19. G. Ahlenstiel, B. Edlich, L. J. Hogdal et al., “Early Changes in Natural Killer Cell Function Indicate Virologic Response to Interferon Therapy for Hepatitis C,” Gastroenterology, vol. 141, no. 4, pp. 1231–1239.e2, 2011. View at Publisher · View at Google Scholar · View at Scopus
  20. K. Saito, M. Ait-Goughoulte, S. M. Truscott et al., “Hepatitis C virus inhibits cell surface expression of HLA-DR, prevents dendritic cell maturation, and induces interleukin-10 production,” Journal of Virology, vol. 82, no. 7, pp. 3320–3328, 2008. View at Publisher · View at Google Scholar · View at Scopus
  21. A. J. MacDonald, A. E. Semper, N. A. Libri, and W. M. C. Rosenberg, “Monocyte‐derived dendritic cell function in chronic hepatitis C is impaired at physiological numbers of dendritic cells,” Clinical and Experimental Immunology, vol. 148, no. 3, pp. 494–500, 2007. View at Publisher · View at Google Scholar · View at Scopus
  22. E. Tsubouchi, S. M. F. Akbar, N. Horiike, and M. Onji, “Infection and dysfunction of circulating blood dendritic cells and their subsets in chronic hepatitis C virus infection,” Journal of Gastroenterology, vol. 39, no. 8, pp. 754–762, 2004. View at Publisher · View at Google Scholar · View at Scopus
  23. A. Perrella, L. Atripaldi, P. Bellopede et al., “Flow cytometry assay of myeloid dendritic cells (mDCs) in peripheral blood during acute hepatitis C: possible pathogenetic mechanisms,” World Journal of Gastroenterology, vol. 12, no. 7, pp. 1105–1109, 2006. View at Publisher · View at Google Scholar
  24. D. Rana, Y. K. Chawla, A. Duseja, R. Dhiman, and S. K. Arora, “Functional reconstitution of defective myeloid dendritic cells in chronic hepatitis C infection on successful antiviral treatment,” Liver International, vol. 32, no. 7, pp. 1128–1137, 2012. View at Publisher · View at Google Scholar · View at Scopus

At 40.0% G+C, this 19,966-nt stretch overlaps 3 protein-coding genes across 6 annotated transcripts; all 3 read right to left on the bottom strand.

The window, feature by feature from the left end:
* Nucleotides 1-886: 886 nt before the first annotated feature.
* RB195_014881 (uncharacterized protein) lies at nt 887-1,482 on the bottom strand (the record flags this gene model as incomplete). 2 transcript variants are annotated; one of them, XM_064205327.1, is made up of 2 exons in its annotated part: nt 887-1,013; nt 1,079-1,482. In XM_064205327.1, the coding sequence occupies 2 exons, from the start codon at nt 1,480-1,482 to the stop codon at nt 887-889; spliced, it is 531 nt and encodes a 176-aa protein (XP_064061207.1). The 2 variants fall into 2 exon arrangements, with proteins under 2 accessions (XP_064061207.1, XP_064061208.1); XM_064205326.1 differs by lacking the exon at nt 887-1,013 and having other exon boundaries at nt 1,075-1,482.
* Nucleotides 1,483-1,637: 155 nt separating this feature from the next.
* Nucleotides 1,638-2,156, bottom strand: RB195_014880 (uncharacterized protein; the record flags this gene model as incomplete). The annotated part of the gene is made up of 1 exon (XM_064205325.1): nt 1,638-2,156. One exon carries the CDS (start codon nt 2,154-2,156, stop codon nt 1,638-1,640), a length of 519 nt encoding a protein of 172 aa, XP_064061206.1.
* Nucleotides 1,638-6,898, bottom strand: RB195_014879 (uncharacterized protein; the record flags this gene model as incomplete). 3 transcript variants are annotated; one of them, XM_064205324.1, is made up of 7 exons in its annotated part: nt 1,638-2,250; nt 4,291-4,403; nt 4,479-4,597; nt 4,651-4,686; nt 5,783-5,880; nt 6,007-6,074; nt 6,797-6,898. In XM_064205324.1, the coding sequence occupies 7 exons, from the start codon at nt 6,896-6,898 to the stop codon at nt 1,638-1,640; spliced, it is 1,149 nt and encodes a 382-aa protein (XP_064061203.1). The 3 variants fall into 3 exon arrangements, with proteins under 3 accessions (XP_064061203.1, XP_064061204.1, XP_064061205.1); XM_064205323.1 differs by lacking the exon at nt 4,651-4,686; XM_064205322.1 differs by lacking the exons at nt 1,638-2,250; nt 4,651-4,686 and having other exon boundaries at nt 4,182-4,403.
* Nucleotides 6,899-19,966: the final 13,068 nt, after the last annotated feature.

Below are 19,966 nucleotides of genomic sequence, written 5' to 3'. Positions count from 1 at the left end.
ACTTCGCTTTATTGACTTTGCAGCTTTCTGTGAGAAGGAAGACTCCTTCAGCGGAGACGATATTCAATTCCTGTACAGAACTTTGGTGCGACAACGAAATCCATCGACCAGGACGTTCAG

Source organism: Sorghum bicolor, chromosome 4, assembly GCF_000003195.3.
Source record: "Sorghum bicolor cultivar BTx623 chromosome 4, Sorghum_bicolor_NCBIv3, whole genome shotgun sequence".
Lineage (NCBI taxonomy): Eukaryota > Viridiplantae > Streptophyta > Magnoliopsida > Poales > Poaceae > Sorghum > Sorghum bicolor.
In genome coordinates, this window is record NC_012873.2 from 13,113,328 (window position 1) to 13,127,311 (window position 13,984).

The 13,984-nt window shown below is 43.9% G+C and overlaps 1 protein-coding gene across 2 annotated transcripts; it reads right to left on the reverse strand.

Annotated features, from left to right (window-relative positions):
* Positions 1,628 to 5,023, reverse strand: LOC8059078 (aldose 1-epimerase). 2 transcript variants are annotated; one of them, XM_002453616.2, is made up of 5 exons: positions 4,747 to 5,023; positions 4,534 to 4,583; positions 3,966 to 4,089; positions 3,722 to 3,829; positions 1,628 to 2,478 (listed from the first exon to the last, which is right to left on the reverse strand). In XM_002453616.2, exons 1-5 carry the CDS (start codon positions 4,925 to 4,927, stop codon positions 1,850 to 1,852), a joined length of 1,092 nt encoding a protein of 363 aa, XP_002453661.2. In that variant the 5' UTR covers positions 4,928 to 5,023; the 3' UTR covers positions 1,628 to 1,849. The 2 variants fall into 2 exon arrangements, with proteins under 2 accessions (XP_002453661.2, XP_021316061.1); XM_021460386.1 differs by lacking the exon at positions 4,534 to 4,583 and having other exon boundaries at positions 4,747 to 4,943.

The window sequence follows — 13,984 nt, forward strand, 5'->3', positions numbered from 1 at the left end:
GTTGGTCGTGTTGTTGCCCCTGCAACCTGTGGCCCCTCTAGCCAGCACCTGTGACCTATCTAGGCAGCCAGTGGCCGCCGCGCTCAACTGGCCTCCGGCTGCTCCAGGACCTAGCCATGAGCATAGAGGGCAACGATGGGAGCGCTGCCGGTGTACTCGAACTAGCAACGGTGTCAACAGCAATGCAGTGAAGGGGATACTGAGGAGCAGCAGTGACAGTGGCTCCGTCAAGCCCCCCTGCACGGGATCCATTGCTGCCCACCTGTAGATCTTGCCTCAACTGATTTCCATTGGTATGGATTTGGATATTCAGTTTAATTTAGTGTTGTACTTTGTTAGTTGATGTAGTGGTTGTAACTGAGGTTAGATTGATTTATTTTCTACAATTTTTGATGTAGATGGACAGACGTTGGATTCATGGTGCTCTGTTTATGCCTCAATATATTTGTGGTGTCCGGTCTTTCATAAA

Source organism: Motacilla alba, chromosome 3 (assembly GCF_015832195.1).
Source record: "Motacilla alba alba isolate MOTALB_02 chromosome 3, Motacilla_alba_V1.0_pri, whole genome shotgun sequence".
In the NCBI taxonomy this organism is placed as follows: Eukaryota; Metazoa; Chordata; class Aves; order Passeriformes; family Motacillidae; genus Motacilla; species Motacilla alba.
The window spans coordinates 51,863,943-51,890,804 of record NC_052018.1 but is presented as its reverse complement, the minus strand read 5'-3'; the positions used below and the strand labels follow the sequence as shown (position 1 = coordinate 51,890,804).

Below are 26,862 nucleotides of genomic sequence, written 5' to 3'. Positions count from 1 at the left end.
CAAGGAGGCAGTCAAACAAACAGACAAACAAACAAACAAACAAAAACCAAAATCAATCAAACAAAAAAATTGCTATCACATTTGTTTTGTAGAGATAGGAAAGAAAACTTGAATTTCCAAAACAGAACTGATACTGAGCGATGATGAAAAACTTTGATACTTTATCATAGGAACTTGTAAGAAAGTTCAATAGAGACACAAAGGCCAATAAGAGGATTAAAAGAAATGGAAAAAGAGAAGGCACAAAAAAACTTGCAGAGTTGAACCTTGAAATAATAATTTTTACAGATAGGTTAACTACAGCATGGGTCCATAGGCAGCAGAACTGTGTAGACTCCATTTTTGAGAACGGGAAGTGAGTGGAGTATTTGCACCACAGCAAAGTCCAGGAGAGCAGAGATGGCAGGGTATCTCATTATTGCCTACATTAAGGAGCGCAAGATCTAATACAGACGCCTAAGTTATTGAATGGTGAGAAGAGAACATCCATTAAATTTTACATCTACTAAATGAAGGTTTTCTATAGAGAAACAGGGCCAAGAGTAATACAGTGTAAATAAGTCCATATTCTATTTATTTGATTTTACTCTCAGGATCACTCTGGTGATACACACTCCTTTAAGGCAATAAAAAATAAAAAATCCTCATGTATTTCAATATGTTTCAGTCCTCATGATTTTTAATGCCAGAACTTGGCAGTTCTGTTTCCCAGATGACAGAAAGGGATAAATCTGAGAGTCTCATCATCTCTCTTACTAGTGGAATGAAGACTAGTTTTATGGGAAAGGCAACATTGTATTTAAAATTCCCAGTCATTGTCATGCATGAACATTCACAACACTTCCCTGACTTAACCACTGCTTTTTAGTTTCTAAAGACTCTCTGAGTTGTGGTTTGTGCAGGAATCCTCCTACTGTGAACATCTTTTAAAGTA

25. D. Rana, Y. Chawla, and S. K. Arora, “Success of antiviral therapy in chronic hepatitis C infection relates to functional status of myeloid dendritic cells,” The Indian Journal of Medical Research, vol. 138, no. 5, pp. 766–778, 2013. View at Google Scholar
  26. S. de Souza-Cruz, M. B. Victória, A. M. Tarragô et al., “Liver and blood cytokine microenvironment in HCV patients is associated to liver fibrosis score: a proinflammatory cytokine ensemble orchestrated by TNF and tuned by IL-10,” BMC Microbiology, vol. 16, no. 1, p. 3, 2016. View at Publisher · View at Google Scholar · View at Scopus
  27. B. Martin, N. Hennecke, V. Lohmann et al., “Restoration of HCV-specific CD8+ T cell function by interferon-free therapy,” Journal of Hepatology, vol. 61, no. 3, pp. 538–543, 2014. View at Publisher · View at Google Scholar · View at Scopus
  28. M. A. Burchill, L. Golden-Mason, M. Wind-Rotolo, and H. R. Rosen, “Memory re‐differentiation and reduced lymphocyte activation in chronic HCV‐infected patients receiving direct‐acting antivirals,” Journal of Viral Hepatitis, vol. 22, no. 12, pp. 983–991, 2015. View at Publisher · View at Google Scholar · View at Scopus
  29. M. K. Maini and A. Schurich, “Direct-acting antivirals trump interferon-alpha in their capacity to rescue exhausted T cells upon HCV clearance,” Journal of Hepatology, vol. 61, no. 3, pp. 459–461, 2014. View at Publisher · View at Google Scholar · View at Scopus